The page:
• Join over 1.2 million students every month
  • Accelerate your learning by 29%
  • Unlimited access from just £6.99 per month

Preparing Salts- IB Lab

Extracts from this document...

Introduction

16.01.2007 CHEMISTRY LAB REPORT 2 PREPARING SALTS (0,124 grams of CACl2) BACKGROUND INFO Calcium chloride (CaCl2) has been manufactured for over 100 years. The salt is used in a variety of industrial and consumer products, and is supplied as flakes, pebbles, pellets, powders and solutions with varying concentrations. Calcium chloride dissociates easily in water to form Ca and Cl ions. Calcium is essential for the formation of skeletons, neural transmission, and muscle contraction, coagulation of the blood, and algae and higher plant growth. Chloride ions are also required for normal cellular operations in animals and humans, and serve as a micronutrient for plants, playing important roles in photosynthesis and osmoregulation. Calcium chloride is considered to be practically non-toxic to aquatic organisms and bioaccumulation is unlikely. Calcium chloride does not burn and is not flammable. Calcium chloride is corrosive to some metals. Calcium chloride is completely soluble in water. Because calcium chloride is hygroscopic, it should be stored in a dry place and be protected from atmospheric moisture. Heat is produced when calcium chloride is dissolved in water and spattering and boiling can occur. (Calcium Chloride SIDS Initial Assessment Profile, 4, 12-14) Salts are prepared by five methods. A metal can combine directly with a nonmetal to form a salt. A metal can react with acid to form a salt and release hydrogen gas. ...read more.

Middle

36.04�0.124�110.98= 0.0828 grams of Ca(OH)2 4) We measured exactly 0.0828 grams of Ca(OH)2 . 5) We added 20 drops of HCl into the Ca(OH)2. 6) To have only salt as a product, we needed to heat the beaker so that the water would evaporate. After we heated the beaker for several minutes, we let it cool. 7) When the beaker was cool enough, we measured the salt and the beaker's mass. It was 32,5097 �0,0005 grams. To make sure that there was no water, we decided to heat and measure it again. 8) The second time we heat and cooled and measured it, we found 32, 4896 �0,0005 grams. 9) Then we washed the beaker and measured it when it's empty. We found 32.3551�0,0005 grams. 10) We subtracted the beaker and the salt's mass from the empty beaker's mass to find salt's mass. The salt's mass is 0,1345� 0,0005 grams. Our aim was to prepare 0.124 grams of CaCl2 salt. RAW DATA PROCESSED DATA 1st Measurement (�0,00005 g) 2nd Measurement (�0,00005 g) Beaker+Salt Salt Beaker+Salt Salt 32,5097 �0,0005 g 0.1546 �0,0005 g 32, 4896 �0,0005 g 0,1345 �0,0005 g CONCLUSION Our aim was to create 0,124 grams of calcium chloride. In order to prepare the salt, we used a base and an acid. To achieve our aim, first we decided which method we should use to prepare this salt. We had two options because we didn't have other materials. ...read more.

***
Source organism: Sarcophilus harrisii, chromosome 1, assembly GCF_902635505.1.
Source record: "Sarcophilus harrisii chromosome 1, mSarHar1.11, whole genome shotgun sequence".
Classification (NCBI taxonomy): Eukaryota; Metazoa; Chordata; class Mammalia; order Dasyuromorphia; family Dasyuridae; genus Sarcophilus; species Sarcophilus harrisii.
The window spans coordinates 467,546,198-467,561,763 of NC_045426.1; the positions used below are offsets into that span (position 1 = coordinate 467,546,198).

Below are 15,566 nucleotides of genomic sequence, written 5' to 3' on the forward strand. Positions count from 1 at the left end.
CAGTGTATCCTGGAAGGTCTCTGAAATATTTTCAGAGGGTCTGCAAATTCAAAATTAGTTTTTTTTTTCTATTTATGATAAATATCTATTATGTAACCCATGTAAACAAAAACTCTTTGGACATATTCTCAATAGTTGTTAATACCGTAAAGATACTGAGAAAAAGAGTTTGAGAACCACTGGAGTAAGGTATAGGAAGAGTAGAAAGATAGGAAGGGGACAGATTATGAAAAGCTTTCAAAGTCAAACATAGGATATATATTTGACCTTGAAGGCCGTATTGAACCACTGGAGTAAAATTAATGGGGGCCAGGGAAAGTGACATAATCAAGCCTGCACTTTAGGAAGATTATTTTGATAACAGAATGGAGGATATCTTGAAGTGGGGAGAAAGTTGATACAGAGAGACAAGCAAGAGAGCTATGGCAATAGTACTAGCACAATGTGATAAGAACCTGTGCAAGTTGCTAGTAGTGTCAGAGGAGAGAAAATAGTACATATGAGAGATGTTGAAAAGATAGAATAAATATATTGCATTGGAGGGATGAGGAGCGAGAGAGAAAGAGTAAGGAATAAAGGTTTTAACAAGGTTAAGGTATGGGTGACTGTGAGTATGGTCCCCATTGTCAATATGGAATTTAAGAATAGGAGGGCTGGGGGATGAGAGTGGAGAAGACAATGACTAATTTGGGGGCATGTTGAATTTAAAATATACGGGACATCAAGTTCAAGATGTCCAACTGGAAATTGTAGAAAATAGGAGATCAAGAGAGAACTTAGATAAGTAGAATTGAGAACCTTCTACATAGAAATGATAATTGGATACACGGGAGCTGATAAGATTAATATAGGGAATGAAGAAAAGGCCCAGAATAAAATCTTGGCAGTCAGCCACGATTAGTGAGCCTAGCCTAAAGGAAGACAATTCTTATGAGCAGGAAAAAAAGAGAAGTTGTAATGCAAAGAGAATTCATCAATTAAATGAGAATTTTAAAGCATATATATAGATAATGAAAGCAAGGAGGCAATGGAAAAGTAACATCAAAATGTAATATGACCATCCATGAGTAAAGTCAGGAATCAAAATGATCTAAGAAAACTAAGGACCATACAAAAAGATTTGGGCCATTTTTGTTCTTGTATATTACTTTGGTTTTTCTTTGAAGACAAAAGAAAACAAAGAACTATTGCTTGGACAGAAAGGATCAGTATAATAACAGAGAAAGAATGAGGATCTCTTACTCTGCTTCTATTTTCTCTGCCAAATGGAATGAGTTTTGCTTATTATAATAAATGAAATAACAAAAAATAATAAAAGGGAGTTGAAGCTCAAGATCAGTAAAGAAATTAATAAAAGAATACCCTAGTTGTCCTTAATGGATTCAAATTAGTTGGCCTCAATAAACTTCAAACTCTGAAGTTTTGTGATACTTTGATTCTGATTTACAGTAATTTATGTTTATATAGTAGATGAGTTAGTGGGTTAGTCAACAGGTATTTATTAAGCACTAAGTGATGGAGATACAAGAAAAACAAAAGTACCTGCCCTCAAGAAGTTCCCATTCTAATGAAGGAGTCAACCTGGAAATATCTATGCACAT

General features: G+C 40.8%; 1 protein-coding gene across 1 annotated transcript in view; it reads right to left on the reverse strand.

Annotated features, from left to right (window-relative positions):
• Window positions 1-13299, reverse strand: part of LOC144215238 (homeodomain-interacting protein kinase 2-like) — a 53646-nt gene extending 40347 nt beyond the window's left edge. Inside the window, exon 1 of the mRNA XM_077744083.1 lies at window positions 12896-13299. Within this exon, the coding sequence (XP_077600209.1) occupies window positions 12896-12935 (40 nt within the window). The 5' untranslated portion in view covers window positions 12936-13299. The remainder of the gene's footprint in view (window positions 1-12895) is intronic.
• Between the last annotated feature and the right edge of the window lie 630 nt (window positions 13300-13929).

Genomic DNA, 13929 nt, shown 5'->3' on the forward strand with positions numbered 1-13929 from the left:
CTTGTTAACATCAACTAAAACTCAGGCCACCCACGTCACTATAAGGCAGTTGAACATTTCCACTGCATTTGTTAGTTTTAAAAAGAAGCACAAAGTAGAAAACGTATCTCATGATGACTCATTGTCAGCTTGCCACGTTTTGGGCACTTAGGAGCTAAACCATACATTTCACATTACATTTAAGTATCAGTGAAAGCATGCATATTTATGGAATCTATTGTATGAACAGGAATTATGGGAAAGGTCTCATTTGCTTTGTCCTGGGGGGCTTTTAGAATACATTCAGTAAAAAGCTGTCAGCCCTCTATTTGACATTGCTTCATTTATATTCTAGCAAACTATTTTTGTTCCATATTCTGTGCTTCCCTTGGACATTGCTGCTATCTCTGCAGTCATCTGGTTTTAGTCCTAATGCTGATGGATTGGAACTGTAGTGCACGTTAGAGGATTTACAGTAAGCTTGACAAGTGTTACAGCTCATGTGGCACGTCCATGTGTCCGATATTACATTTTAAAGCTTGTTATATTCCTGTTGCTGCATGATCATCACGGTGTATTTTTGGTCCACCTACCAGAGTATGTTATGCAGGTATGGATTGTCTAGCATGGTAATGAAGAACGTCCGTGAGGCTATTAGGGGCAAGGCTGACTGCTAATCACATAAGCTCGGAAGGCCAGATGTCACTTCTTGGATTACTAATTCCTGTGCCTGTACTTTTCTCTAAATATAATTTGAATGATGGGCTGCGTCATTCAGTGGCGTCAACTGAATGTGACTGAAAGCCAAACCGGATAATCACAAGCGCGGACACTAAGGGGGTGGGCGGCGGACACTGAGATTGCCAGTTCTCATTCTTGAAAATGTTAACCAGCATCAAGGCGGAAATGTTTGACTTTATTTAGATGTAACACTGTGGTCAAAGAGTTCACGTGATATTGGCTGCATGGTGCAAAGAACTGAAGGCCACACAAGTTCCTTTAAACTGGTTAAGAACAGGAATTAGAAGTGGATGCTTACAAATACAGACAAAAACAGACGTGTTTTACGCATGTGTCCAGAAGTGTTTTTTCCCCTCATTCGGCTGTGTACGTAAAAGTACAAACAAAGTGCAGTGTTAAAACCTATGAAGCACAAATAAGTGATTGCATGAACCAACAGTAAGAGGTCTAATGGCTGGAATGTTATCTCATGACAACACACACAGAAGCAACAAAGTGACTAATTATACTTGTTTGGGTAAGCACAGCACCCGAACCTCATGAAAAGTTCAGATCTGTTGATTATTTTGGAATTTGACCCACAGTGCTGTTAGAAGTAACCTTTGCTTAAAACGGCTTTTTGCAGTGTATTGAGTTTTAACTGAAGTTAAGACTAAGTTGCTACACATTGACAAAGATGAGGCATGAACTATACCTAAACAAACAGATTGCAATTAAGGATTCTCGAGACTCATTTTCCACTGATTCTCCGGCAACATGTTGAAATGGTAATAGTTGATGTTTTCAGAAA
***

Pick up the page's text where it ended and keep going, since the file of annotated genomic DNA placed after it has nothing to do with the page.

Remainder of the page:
Conclusion

With this experiment we not only used what we have learned about preparing salts but we also used stoichiometry, which is a very important topic in chemistry. We did all the calculations and the experiment ourselves and we get to apply our knowledge. EVALUATION Although the result we get was really close, we didn't exactly find 0.124 grams of CaCl2. The percentage error of the experiment is %9. We found 0.1345 � 0,0005 grams. To make this experiment better, first of all we could have research our salt and learn more about it. We didn't know that Ca(OH)2 is hygroscopic in the first time we measured it's mass. That's why its mass may have been measured more than it should be. But the second time we measured the beaker, we were more careful however still when we let the beaker to cool, its mass might have increased. After we heated the beaker, we waited for several minutes and waited it to cool but the beaker and the salt within might have been still warm. If we measured salt's mass when it was still hot, that means we found the mass more than it should be. If we had more time, maybe we could be sure that it was in the room temperature and then measure it. Although we cleaned the beaker after the experiment, we might have left salt in it and when we measured empty beaker's mass, we might have found something wrong. We could have cleaned it more neatly. ...read more.